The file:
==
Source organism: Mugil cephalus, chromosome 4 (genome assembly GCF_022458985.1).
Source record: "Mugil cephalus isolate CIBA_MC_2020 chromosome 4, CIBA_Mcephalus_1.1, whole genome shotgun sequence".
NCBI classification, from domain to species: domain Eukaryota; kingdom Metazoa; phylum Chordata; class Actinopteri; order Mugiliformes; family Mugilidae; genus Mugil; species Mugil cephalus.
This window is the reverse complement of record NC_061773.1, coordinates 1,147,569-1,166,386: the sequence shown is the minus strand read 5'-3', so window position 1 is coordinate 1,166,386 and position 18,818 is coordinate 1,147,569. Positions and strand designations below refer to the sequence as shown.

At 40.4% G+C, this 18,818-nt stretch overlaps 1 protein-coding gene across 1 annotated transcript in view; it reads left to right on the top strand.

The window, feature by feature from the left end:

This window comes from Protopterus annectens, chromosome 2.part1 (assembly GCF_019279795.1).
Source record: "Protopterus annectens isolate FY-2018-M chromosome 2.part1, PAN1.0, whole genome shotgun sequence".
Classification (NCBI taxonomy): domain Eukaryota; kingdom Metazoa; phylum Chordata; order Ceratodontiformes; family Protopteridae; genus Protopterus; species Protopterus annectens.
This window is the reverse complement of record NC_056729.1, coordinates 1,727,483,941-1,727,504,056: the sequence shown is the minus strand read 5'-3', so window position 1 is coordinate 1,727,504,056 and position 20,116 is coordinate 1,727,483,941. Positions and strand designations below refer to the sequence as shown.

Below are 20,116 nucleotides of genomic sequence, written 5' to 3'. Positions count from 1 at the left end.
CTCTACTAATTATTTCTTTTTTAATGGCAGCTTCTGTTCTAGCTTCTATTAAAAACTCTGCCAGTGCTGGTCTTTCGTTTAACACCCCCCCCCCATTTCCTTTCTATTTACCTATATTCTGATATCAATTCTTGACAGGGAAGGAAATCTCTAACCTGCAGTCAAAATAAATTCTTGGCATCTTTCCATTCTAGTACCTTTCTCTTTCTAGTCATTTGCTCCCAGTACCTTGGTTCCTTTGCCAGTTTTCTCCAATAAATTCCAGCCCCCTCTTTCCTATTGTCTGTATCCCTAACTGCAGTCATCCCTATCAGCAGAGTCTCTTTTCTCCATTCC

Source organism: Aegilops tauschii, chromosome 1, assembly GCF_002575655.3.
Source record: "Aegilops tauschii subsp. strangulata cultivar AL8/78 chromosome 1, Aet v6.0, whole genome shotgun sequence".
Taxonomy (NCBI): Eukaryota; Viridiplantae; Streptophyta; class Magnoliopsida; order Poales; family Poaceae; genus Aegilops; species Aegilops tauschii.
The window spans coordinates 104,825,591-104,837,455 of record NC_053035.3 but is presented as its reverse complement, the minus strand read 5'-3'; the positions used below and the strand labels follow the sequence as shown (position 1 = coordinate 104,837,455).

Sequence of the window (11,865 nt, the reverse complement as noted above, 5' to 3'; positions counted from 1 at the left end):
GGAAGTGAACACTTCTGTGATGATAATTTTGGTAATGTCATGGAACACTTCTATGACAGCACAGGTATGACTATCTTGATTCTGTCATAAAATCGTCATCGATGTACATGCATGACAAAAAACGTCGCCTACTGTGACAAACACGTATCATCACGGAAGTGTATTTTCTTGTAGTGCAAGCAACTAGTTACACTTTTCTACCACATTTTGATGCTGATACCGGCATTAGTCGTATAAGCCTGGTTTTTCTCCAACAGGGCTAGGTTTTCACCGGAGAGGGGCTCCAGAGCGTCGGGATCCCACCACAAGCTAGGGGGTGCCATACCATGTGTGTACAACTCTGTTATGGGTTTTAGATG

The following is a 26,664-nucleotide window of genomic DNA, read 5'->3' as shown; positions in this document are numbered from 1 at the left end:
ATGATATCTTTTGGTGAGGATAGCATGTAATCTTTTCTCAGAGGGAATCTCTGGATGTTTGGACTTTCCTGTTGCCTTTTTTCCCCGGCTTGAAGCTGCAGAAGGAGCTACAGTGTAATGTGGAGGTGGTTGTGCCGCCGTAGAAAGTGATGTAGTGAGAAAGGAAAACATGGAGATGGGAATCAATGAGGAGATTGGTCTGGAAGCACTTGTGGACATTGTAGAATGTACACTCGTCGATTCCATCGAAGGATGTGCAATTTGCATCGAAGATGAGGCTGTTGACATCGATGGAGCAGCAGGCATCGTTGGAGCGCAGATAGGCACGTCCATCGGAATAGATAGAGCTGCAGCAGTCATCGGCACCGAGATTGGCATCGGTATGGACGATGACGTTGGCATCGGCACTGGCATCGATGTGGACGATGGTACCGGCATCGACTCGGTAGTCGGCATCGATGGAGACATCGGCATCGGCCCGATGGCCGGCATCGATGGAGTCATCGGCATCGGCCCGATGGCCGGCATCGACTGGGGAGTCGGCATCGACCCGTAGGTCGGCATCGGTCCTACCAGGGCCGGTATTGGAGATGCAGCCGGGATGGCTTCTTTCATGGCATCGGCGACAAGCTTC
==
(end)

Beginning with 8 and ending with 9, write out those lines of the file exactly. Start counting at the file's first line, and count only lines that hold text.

Source record: "Protopterus annectens isolate FY-2018-M chromosome 2.part1, PAN1.0, whole genome shotgun sequence".
Classification (NCBI taxonomy): domain Eukaryota; kingdom Metazoa; phylum Chordata; order Ceratodontiformes; family Protopteridae; genus Protopterus; species Protopterus annectens.